Maranda Russell | 48 comments Just a warning, The Children of the New Forest might be really hard to find for some of us in the US. It isn't carried by any of the libraries near me and we have a huge library system. And I know many people don't like reading ebooks or books online.


message 13: by M.G. (new)

M.G. King (mgking) | 728 comments So many great suggestions!

I've been mulling over my own personal nomination for the month, and decided that I have to throw a Richard Peck favorite into the mix, Here Lies the Librarian. It defies the expectation that historical fiction has to be serious. This one includes a tomboy auto mechanic in the early 1900s -- lots of laugh out loud moments, and even a car race or two.


message 14: by M.G. (new)

M.G. King (mgking) | 728 comments Will keep the nominations thread open through today, before posting the poll tomorrow.

Keep those suggestions coming!


message 15: by Stephen (last edited Oct 27, 2014 09:37AM) (new)

Stephen Moore I too have a liking for The Children of the New Forest. However, when it comes to historical novels I just have to return to one of my favourite books of all time, The Machine-Gunners by Robert Westall. It's set in Northern England during World War Two; when Westall was a child, so his portrayal of the period is spot on. It's all about what a bunch of kids get up to when they liberate a working machine gun from a crashed fighter airplane and decide to help the war effort!


message 16: by Rebecca (last edited Oct 27, 2014 11:40AM) (new)

Rebecca Douglass (rdouglass) | 1662 comments Mod
M.G. wrote: "So many great suggestions!

I've been mulling over my own personal nomination for the month, and decided that I have to throw a Richard Peck favorite into the mix, Here Lies the Librarian

Great choice! I support any by Peck.

For my own nomination, I'll throw in Rodzina


message 17: by Alexis (new)

Alexis Seidl | 2 comments There are so many different books that I could nominate. Historical fiction is probably one of my favorite genres to read. One nomination that I will throw out there is The Watsons Go to Birmingham—1963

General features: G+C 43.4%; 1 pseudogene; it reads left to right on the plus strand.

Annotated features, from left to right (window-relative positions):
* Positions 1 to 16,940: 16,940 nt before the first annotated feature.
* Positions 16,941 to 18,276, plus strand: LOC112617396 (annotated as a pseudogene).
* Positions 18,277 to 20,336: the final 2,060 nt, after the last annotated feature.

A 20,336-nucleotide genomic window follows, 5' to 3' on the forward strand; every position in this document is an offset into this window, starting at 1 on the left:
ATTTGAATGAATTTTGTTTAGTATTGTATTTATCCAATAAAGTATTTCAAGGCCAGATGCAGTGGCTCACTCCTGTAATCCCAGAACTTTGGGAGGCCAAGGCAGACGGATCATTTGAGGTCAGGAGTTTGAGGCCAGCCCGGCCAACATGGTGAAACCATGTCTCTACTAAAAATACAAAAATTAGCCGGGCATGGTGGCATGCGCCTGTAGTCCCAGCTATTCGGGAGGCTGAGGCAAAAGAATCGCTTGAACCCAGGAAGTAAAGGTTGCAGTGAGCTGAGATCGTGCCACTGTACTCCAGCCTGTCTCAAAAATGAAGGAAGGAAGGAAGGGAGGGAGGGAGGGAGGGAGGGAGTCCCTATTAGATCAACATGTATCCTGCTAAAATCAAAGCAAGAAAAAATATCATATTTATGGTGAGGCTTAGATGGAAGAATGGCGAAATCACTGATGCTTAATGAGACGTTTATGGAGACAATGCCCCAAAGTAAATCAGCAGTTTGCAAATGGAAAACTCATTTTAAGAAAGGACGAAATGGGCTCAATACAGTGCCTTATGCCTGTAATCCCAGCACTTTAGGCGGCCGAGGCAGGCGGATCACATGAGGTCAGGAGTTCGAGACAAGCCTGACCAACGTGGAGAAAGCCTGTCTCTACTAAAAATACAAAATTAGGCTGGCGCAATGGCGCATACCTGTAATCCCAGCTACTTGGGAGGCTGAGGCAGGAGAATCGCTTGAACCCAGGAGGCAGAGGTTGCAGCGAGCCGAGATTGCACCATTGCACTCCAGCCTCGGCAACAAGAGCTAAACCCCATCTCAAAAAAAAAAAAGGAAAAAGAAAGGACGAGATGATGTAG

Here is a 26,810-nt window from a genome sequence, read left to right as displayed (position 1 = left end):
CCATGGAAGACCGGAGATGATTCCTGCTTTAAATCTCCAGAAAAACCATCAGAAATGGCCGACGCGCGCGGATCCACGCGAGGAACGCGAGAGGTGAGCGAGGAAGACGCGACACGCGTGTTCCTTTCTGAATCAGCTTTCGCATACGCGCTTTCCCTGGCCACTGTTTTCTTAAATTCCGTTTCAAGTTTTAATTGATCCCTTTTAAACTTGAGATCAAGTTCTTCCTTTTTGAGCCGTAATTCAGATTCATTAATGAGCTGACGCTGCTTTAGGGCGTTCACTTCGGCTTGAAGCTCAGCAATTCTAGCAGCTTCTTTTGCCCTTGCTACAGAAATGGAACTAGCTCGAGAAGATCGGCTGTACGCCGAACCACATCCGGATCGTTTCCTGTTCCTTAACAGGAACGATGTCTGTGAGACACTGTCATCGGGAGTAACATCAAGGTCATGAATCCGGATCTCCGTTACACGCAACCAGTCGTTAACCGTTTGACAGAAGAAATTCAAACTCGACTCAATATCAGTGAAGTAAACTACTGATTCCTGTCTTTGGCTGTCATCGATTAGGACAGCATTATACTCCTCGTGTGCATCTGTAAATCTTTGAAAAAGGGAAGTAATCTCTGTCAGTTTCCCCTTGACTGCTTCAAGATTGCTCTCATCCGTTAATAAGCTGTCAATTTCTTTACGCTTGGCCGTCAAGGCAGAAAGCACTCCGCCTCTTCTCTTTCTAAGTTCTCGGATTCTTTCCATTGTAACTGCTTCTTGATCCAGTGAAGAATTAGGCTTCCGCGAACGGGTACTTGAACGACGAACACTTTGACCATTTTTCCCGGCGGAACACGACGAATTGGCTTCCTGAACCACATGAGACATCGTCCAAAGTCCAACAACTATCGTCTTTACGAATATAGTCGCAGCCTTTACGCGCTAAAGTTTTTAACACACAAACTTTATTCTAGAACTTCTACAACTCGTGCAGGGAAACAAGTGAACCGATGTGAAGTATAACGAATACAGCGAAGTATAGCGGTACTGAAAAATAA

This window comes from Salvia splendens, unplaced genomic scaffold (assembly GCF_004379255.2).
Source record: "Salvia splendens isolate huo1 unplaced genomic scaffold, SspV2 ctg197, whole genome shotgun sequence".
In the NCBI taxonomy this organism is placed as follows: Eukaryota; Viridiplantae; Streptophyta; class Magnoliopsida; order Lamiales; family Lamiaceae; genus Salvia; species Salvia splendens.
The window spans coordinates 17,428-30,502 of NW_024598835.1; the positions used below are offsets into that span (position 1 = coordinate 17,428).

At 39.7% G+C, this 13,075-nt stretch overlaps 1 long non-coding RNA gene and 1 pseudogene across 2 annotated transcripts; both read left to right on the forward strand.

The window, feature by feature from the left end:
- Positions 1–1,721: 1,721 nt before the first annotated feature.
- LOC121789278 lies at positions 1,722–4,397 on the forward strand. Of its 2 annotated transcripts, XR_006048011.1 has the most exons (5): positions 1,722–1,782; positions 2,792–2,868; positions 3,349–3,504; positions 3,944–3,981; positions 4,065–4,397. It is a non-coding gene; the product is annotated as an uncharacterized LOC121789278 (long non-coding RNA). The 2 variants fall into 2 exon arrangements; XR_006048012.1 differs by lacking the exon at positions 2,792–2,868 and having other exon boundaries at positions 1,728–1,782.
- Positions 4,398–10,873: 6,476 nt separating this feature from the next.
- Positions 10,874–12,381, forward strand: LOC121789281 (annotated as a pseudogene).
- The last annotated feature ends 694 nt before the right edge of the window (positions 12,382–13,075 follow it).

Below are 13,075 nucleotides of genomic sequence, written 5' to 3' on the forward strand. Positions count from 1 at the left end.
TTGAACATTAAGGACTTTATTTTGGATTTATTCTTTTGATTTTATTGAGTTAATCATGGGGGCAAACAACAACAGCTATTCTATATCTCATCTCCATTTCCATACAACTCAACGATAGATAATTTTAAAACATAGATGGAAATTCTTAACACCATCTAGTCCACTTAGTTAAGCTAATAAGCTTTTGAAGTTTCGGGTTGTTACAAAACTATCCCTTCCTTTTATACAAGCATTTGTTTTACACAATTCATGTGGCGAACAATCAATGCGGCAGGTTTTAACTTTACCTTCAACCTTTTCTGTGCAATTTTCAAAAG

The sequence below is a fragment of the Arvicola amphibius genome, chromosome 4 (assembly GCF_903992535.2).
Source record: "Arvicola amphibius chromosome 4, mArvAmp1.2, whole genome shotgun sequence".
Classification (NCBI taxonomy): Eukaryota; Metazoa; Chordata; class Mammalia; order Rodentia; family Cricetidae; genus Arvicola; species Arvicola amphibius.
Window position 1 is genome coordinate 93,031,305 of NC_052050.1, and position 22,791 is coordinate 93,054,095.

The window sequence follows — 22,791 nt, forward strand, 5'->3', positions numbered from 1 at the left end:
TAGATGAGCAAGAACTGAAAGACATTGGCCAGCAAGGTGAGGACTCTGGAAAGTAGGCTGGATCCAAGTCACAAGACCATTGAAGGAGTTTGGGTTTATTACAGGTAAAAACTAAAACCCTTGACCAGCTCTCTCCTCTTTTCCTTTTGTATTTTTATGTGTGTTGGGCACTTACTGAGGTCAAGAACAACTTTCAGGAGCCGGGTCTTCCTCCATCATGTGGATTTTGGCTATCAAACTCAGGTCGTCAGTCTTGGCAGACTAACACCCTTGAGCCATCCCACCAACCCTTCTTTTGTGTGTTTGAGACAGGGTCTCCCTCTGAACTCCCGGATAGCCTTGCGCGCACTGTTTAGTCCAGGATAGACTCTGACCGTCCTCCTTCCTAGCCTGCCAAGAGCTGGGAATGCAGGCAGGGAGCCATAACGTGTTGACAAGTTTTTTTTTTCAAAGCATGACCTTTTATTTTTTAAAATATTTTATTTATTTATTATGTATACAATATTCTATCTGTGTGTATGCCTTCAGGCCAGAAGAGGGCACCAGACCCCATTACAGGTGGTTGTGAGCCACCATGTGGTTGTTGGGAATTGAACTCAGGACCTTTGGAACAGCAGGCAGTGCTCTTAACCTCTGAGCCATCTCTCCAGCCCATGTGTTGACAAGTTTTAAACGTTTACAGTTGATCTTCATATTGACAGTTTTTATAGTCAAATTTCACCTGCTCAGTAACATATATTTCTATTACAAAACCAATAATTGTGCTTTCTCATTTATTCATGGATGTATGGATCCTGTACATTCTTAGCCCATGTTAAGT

message 18: by Justine (last edited Oct 27, 2014 05:45PM) (new)

Justine Laismith (justinelaismith) | 304 comments If The Children of the New Forest is not easily accessible, then I would suggest I, Coriander as it's also set in the era of Royalists and Roundheads.
I'm also quite a big fan of Twist of Gold about the Irish famine that drove many to the US, and Alone on a Wide Wide Sea about orphans being shipped from England to Australia after the WW2.


message 19: by Rebecca (new)

Rebecca Douglass (rdouglass) | 1662 comments Mod
Justine wrote: "If The Children of the New Forest is not easily accessible, then I would suggest I, Coriander as it's also set in the era of Royalists and Roundheads.
I'm also quite a b..."


Wow, Justine, Alone on a Wide Wide Sea sounds amazing. I will definitely read it.


message 20: by K.L. (new)

K.L. Pickett | 7 comments M.G. wrote: "How about historical fiction picks for this month? Maybe it's because it's the end of the year, or maybe it's because the holidays are right around the corner, but for whatever reason, fall and win..."


message 21: by K.L. (new)

K.L. Pickett | 7 comments How about Indian Captive by Lois Lenski? I read it to my fourth grade class every year. It is a wonderful (and true) story.


message 22: by M.G. (new)

M.G. King (mgking) | 728 comments I'm going to have to run to the library later to see how many of these titles I can find -- they all sound great! In the meantime, I'll set up the poll and let everyone vote on the one we'll discuss this month. Thanks for all the good suggestions.


back to top
This topic has been frozen by the moderator. No new comments can be posted.